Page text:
Today we are happy to announce the general availability of Secure Trunking. This launch makes further security available on all Elastic SIP Trunks, by enabling customers to use Secure Real-time Protocol (SRTP) to encrypt media and Transport Layer Security (TLS) to encrypt signaling. This encryption allows businesses with strict information security practices to reap the benefits of both SIP trunks and cloud communications.
With Secure Trunking, SRTP is used to encrypt and authenticate the media payload of all calls on that trunk. Authentication validates that packets are from the purported source (customer or Twilio), and that the packets have not been altered during transmission. Encryption ensures that the call content has remained secure during transmission. Secure Trunking support TLS for SIP, which ensures the privacy of SIP signaling between Twilio and its customers over the Internet. TLS, the same encryption model used for secure HTTP for websites, uses a handshake with an asymmetric cipher in order to establish a shared key for the session. With signaling encrypted with TLS, Twilio then uses Session Description Protocol (SDP) to negotiate the common capabilities that will be used for the call (eg codec) as well the security parameters and encryption keys for the media using SDES. (Note to encryption fans: this is in contrast to encryption in WebRTC, which uses DTLS, negotiating encryption over the media connection itself. Most SIP infrastructure, like PBXs, only support SDES). To learn more about our implementation and how to configure your VoIP infrastructure with Secure Trunking, take a look at these docs.
For those who don’t live and breath telephony, we will take a step back and explain the predecessor to SIP trunks, the benefits of SIP Trunks, the capabilities of communications in the cloud, and the key challenge for realizing these benefits and capabilities.
SIP Trunks have been around for nearly two decades and provide dial-tone over an internet connection. SIP trunks are replacing time-division multiplexed (TDM) lines where voice was delivered over a dedicated phone line purchased from a local provider. TDM, in case telecom history isn’t your favorite topic (why not?!), encodes media in a digital binary signal, over a dedicated copper wire. Before SIP Trunking, you’d need to get a T1 line wired into the office, which would allow for a max of 23 concurrent phone calls. If you needed more you’d buy another T1 providing another 23 phone lines. With SIP Trunks you no longer need a dedicated phone line, you can just use your existing internet connection and layer voice on top of it.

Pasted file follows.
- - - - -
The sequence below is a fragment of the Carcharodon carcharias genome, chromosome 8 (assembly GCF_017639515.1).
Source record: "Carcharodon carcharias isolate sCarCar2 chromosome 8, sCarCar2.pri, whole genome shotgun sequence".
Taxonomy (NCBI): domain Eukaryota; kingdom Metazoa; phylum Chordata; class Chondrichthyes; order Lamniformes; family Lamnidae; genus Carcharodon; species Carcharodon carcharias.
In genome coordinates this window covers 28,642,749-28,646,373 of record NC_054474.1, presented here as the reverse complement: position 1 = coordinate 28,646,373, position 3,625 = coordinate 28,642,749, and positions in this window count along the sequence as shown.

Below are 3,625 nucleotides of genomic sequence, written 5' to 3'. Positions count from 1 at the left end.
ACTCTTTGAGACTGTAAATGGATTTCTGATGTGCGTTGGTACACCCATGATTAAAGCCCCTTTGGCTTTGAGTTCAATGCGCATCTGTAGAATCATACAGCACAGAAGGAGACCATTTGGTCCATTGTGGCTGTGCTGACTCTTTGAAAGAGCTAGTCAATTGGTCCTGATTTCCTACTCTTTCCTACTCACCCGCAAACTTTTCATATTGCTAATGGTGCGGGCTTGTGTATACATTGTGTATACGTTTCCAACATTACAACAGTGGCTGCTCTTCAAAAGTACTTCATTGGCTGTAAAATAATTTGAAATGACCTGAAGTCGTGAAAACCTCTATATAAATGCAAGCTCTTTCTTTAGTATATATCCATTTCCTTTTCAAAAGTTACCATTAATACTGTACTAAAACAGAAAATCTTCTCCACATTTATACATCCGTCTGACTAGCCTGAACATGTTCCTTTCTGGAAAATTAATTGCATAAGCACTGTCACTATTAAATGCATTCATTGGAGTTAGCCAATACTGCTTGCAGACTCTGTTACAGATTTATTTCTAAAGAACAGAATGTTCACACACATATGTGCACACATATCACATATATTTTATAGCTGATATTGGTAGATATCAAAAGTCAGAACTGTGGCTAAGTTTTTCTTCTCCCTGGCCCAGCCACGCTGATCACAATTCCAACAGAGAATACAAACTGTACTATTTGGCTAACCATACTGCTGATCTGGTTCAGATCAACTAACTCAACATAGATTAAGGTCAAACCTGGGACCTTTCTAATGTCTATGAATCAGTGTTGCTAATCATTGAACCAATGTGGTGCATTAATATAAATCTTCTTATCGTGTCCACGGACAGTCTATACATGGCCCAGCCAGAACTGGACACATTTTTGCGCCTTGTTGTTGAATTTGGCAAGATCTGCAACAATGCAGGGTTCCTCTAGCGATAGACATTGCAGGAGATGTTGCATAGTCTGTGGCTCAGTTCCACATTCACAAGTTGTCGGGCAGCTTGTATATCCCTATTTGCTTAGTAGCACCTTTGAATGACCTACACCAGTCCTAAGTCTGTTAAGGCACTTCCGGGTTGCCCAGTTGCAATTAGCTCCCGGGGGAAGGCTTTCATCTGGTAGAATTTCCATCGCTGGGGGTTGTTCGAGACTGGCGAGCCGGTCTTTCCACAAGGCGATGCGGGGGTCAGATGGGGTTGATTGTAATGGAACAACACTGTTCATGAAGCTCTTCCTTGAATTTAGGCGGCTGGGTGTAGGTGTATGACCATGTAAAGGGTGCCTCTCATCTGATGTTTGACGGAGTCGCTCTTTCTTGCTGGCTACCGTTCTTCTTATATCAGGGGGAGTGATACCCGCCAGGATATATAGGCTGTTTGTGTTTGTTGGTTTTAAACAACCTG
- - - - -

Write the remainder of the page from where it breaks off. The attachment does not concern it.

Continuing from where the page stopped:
Moving to Voice-Over-IP (VoIP) allows businesses to save money and gain flexibility. By combining voice and internet connections into only one pipe you can better optimize utilization, because the two will have different usage peaks over the course of day and year. This results in needing less capacity overhead to ensure employees can talk on the phone and access the internet, which translates to smaller bill. Furthermore this means you no longer need to pay a subscription for Primary Rate Interfaces/ T1s. When you do need to add capacity with SIP Trunks, you aren’t required to buy voice capacity in groupings of 23. With Elastic SIP Trunking, you simply pay for what you actually use, not the maximum capacity you ever need. Lastly, using SIP enables much more fault tolerant routing configurations where if one data connection goes down, traffic can be re-routed to a different ingress point and then route internally over an intra-enterprise MPLS network. All of these benefits can be further enhanced by the power of the cloud.
Elastic SIP Trunking is offered from Twilio’s global cloud platform, which enables new capabilities, instant deployments, and additional resilience. Anyone can create, configure, and manage Elastic SIP trunks instantly through either the web portal or the REST API, taking deployment timeframes from months to seconds. You can also provision phone numbers in real-time, in fifty countries around the globe and associate them with your trunks. Additional features you may want to layer on-top of SIP Trunks are just as easy to add. Whether that’s call recording, SMS enabling the phone numbers on your trunks, connecting to a WebRTC endpoint, skills-based routing of calls to workers, multiple origination URIs for load balancing and resilience, or adding a Disaster Recovery application.
With all of these compelling reasons to leave the TDM lines invented in (I kid you not) the 1870s, why do nearly 80% of businesses still use them? Surveys from industry analysts continue to raise one concern from enterprises above all else: security. Security has been a fair concern, with all of the recent internet breaches and on-going telecom fraud. This is why Twilio has introduced Secure Trunking.
Now that Twilio has introduced Secure Trunking with SRTP and TLS, available from data centers in 6 regions each with multiple isolated availability zones, with numbers in fifty countries, and on-demand provisioning, enterprises can deploy SIP Trunking at scale, knowing it is secured with robust authentication and encryption.